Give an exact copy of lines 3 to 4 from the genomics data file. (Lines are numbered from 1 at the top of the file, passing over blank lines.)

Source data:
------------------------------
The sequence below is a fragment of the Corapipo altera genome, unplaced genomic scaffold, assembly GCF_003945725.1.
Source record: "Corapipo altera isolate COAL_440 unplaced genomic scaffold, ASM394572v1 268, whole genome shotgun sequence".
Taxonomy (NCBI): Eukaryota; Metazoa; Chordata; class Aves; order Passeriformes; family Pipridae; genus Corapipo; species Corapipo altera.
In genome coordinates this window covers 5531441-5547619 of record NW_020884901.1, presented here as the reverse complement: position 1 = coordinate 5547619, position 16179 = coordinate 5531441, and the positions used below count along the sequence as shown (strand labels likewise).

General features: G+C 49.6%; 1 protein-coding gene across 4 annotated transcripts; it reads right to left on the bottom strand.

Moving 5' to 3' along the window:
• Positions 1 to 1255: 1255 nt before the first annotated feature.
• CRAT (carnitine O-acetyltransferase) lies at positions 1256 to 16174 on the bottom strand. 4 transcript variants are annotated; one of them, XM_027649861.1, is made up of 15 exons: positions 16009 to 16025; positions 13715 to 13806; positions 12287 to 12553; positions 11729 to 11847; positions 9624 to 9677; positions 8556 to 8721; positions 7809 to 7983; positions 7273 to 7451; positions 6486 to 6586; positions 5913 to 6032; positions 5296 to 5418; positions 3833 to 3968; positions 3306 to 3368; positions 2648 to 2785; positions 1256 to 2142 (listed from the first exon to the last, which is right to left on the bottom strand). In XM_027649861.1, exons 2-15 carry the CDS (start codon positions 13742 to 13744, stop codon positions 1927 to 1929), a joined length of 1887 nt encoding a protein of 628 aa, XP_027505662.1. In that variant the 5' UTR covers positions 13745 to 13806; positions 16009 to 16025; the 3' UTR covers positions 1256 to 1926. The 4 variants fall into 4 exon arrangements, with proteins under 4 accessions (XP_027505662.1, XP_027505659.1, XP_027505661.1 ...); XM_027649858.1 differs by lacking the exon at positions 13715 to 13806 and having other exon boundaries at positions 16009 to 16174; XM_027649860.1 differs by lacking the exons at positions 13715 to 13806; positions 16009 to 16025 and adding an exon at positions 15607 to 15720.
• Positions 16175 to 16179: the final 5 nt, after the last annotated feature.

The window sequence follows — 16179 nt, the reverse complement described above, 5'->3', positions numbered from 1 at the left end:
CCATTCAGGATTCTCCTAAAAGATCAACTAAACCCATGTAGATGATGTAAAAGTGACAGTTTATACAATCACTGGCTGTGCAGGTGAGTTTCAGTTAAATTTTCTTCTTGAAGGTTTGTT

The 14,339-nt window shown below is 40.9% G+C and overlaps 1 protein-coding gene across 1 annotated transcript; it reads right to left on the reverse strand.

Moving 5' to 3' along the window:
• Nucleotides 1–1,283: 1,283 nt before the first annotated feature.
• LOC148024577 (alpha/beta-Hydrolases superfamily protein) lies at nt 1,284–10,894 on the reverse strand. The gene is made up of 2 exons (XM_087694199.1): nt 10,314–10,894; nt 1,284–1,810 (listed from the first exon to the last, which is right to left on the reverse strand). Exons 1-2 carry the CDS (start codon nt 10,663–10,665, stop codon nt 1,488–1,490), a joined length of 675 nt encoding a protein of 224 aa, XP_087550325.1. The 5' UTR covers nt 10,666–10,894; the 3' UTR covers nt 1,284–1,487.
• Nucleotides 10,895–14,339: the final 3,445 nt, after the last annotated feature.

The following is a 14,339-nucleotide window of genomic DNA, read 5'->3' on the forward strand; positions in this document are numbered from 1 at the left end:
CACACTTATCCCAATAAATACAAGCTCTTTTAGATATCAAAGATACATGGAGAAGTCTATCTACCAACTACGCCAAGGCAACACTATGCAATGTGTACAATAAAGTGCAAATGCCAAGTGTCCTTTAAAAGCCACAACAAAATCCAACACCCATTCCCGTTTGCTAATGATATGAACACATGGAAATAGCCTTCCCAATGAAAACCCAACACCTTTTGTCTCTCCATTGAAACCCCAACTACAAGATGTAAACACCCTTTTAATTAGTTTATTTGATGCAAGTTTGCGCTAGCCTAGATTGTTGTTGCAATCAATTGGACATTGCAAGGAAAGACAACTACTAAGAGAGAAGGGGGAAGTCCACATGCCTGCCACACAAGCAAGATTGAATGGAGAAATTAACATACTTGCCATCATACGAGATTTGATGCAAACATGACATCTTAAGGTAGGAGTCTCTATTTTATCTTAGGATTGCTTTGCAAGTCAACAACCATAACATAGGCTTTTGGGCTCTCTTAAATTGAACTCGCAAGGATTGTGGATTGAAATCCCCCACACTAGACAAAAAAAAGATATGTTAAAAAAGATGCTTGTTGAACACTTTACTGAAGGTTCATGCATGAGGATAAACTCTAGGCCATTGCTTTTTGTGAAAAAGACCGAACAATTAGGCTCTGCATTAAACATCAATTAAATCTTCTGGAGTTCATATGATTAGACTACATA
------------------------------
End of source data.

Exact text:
Taxonomy (NCBI): Eukaryota; Metazoa; Chordata; class Aves; order Passeriformes; family Pipridae; genus Corapipo; species Corapipo altera.
In genome coordinates this window covers 5531441-5547619 of record NW_020884901.1, presented here as the reverse complement: position 1 = coordinate 5547619, position 16179 = coordinate 5531441, and the positions used below count along the sequence as shown (strand labels likewise).